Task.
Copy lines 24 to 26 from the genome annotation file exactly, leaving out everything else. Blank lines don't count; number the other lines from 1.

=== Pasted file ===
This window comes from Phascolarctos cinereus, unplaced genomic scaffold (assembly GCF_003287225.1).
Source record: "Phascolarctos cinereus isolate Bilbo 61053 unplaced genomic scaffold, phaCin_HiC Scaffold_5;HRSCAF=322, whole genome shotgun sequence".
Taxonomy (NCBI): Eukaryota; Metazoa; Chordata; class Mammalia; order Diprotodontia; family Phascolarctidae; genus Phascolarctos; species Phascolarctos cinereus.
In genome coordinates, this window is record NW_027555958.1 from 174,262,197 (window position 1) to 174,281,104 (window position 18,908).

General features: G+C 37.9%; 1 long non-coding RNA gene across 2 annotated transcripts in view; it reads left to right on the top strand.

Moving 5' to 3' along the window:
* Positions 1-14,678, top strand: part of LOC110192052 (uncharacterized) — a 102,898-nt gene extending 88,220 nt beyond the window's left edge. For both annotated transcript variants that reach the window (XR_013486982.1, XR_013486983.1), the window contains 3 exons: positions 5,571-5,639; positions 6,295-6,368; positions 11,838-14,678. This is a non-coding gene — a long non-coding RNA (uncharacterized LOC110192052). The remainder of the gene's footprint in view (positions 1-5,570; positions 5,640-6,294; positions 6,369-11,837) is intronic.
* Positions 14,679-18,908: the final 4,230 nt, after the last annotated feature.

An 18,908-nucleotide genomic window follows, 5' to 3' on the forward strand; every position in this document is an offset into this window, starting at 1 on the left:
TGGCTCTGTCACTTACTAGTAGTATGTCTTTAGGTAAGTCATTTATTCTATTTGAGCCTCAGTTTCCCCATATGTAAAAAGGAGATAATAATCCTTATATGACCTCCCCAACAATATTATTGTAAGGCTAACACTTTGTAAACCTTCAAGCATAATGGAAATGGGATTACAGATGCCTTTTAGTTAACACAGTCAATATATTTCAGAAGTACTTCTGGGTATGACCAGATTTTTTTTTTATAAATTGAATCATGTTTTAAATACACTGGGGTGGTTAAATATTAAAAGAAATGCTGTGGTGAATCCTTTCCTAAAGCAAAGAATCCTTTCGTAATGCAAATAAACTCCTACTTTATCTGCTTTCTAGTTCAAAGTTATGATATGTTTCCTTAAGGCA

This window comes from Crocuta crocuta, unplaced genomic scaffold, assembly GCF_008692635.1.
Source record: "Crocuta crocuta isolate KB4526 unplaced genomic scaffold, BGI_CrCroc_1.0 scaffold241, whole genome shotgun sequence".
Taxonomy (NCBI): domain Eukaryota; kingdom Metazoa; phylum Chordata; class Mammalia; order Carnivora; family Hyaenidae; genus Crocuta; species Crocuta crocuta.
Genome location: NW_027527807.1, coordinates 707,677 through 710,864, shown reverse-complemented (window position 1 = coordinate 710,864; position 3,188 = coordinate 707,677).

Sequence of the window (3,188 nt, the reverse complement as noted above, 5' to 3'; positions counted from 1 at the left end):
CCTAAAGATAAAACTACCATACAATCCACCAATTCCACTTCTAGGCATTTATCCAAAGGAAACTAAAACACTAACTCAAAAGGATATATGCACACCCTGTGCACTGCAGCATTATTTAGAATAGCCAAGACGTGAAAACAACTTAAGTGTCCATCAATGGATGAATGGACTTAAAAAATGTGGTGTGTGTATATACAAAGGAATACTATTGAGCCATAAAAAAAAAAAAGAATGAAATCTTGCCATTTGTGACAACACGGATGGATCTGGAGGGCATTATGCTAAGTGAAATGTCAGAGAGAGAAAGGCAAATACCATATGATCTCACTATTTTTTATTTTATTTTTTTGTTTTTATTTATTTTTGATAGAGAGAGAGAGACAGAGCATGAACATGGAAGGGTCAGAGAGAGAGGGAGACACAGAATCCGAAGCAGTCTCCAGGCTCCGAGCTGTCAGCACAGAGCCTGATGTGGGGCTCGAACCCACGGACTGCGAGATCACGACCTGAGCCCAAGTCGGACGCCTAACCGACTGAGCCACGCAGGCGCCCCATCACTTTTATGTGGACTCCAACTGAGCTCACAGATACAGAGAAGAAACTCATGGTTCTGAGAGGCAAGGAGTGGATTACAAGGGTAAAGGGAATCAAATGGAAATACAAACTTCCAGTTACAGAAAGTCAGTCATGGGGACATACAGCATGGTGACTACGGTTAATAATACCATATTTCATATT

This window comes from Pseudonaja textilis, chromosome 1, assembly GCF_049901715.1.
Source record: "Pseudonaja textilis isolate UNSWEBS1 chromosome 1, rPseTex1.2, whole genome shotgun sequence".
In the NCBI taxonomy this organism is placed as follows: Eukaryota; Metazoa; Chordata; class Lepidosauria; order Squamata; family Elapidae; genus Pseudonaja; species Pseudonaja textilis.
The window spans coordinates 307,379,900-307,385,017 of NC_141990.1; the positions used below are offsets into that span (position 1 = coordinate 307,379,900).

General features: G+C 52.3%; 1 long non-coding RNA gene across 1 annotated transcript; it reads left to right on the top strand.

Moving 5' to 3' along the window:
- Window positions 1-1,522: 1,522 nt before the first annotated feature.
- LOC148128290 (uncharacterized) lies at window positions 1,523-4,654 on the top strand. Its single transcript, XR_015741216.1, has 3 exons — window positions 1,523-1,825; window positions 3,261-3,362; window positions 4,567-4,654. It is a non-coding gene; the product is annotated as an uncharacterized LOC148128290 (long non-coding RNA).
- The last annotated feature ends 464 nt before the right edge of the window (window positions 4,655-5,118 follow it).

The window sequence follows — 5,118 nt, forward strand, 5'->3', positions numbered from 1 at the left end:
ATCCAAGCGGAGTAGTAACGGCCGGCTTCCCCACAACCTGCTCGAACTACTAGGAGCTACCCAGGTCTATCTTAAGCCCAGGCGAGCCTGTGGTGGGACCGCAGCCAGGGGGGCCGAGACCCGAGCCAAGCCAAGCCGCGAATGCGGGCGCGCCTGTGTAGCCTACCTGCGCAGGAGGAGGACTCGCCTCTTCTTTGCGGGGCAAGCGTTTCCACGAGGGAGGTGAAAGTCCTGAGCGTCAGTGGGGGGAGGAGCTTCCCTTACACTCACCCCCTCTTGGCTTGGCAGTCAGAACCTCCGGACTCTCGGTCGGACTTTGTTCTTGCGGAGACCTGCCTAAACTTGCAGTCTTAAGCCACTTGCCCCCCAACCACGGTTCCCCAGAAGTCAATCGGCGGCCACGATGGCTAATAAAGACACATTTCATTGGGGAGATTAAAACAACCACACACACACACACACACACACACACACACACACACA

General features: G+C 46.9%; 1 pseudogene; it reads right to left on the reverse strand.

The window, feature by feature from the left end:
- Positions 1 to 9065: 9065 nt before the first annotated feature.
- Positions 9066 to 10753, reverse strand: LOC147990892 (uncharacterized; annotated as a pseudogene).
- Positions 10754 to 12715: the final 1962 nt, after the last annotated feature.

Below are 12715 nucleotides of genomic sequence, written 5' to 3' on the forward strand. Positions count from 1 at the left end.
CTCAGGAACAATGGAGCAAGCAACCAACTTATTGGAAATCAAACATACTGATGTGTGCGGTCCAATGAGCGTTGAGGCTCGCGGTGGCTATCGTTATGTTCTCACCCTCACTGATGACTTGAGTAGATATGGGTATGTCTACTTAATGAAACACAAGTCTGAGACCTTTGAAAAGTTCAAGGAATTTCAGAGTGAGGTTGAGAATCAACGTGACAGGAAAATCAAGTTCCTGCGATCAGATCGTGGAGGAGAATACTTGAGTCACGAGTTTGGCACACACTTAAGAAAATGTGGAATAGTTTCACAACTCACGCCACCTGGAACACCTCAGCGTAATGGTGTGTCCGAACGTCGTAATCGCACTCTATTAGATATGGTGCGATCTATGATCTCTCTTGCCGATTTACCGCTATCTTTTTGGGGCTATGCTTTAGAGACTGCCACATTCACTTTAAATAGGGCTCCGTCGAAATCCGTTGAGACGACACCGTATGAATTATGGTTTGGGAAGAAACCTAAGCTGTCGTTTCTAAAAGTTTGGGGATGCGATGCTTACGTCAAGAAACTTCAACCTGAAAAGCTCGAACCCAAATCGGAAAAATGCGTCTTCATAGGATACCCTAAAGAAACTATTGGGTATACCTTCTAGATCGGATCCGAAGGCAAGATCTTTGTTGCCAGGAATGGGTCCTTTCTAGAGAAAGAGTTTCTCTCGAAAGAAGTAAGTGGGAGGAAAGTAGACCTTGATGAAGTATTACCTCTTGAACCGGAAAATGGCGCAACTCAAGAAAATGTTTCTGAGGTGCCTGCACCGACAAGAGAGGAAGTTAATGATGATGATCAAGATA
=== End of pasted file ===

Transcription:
- LOC148128290 (uncharacterized) lies at window positions 1,523-4,654 on the top strand. Its single transcript, XR_015741216.1, has 3 exons — window positions 1,523-1,825; window positions 3,261-3,362; window positions 4,567-4,654. It is a non-coding gene; the product is annotated as an uncharacterized LOC148128290 (long non-coding RNA).
- The last annotated feature ends 464 nt before the right edge of the window (window positions 4,655-5,118 follow it).

The window sequence follows — 5,118 nt, forward strand, 5'->3', positions numbered from 1 at the left end: